Upon declaring the environmental studies major, students choose one of two concentrations: environmental science (ESCI) or environment and society (ESOC). Students complete all required courses within their chosen concentration as well as a set of required courses designed to cultivate breadth. All environmental studies students complete the environmental studies core curriculum consisting of introductory, mid-level, and capstone courses. At the introductory level, all students (majors and minors) take courses spanning the natural and social sciences. Introductory courses in environmental science and environmental studies are designed to introduce students to the biological, physical, and chemical science of environmental change, as well as the human dimensions (social/political/cultural/economic) of such change.

At the 200 level, all environmental studies majors complete the core courses ES 210 and ES 230 Political Ecology, which draws from and integrates a range of disciplines to help students master a set of key concepts and analytical methods fundamental to environmental studies. During their senior year, students actively integrate the approaches and methodologies they have practiced and experimented with at the 100 and 200 levels toward further research on particular problem, issue, or theme of their choosing, based on their research and future career interests. This integration starts in a methodology course in which students select an environmental issue and propose to address it, and the integration culminates in the capstone course in which students implement their research proposal. Completing an internship is encouraged, but not required.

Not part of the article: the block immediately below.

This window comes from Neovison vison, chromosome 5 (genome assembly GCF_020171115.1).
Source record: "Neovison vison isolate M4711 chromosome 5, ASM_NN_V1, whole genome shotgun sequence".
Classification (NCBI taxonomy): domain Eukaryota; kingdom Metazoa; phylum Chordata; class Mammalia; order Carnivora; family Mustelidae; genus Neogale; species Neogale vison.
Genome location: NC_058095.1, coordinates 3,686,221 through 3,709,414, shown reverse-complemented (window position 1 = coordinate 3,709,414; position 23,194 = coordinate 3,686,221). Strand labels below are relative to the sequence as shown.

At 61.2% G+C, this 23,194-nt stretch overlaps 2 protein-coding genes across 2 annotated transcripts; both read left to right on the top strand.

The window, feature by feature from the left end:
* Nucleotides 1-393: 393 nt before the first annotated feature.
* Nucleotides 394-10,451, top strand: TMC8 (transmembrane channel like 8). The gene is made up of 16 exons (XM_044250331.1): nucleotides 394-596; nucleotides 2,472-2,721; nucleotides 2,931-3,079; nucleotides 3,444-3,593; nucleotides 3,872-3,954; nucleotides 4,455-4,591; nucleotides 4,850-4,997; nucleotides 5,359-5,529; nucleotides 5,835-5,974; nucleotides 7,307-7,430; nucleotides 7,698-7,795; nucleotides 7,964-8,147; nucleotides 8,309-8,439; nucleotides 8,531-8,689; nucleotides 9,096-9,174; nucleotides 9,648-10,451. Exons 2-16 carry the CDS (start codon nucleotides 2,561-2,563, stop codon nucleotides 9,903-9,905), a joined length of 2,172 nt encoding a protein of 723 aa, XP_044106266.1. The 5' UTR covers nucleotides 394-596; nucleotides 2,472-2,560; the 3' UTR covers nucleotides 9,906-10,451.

All majors must complete the Environmental Studies core sequence, as follows:

  • ES 100 - Introduction to Environmental Sciences (3.5 Cr.) Note: M or higher on the math placement test is required for this course.
  • ES 140 - Introduction to Environmental Studies (3 Cr.)
  • ES 210 - Biosphere and Society (3 Cr.)
  • ES 230 - Political Ecology: Culture, Politics, and Environmental Change (3 Cr.)
  • ES 390 - Environmental Studies Senior Capstone (3 Cr.)
  • EC 101 - Principles of Economics: Micro (3 Cr.) Note: M or higher on the math placement test is required for this course.
  • EC 225 - Environmental Economics (3 Cr.) Note: M or higher on the math placement test is required for this course.

Writing proficiency in the major is fulfilled in ES 230 Political Ecology.

Majors choose a concentration in either Environment and Society (ESOC) or Environmental Science (ESCI) and complete required courses and breadth requirements. Students must receive at least a C- in all courses taken toward the completion of the major or minor.

Concentrations

Environment and Society Concentration (ESOC)

For more in-depth information, click here to view the academic catalogue.

Additional courses:

  • ES 219 or an authorized methodology course
  • Two additional 200-level ES courses
  • Two 300-level ES courses


Breadth for ESOC:

Choose one:

  • BIO 104 
  • CHE 105 and CHE 106  
  • CHE 111 and CHE 112


Choose one:

  • EC 206
  • MA 140
  • MA 141


Choose one:

  • ES 200
  • ES 204
  • ES 238

Environmental Science Concentration (ESCI)

For more in-depth information, click here to view the academic catalogue.

Additional courses:

  • BIO 104 
  • CHE 111 and CHE 112 
  • CHE 151 and CHE 152
  • CHE 230 - Organic Chemistry I (4 Cr.)


Choose Life Science or Physical Science focus:

Life Science:

    • BIO 210, BIO 214, BIO 220, BIO 240, and two 300-level BIO courses

Physical Science:

      • ES 200 or ES 238 
      • PHY 115 or PHY 125 
      • PHY 250 or CHE 270
      • Two 300-level courses: CHE 355 or ES 315 or ES 330 or ES 399

Breadth for ESCI:

Choose one:

      • EC 206, MA 140, MA 141, or MA 168

Concentration in Prelaw Studies

Students interested in pursuing a legal career are encouraged to complete the prelaw concentration in conjunction with the requirements of the major (ESOC or ESCI). The prelaw concentration requires students to take courses outside of their major to expose them to methodologies and critical approaches not inherent to their own discipline but necessary for academic success in law school. A complete description can be found under Prelaw Studies.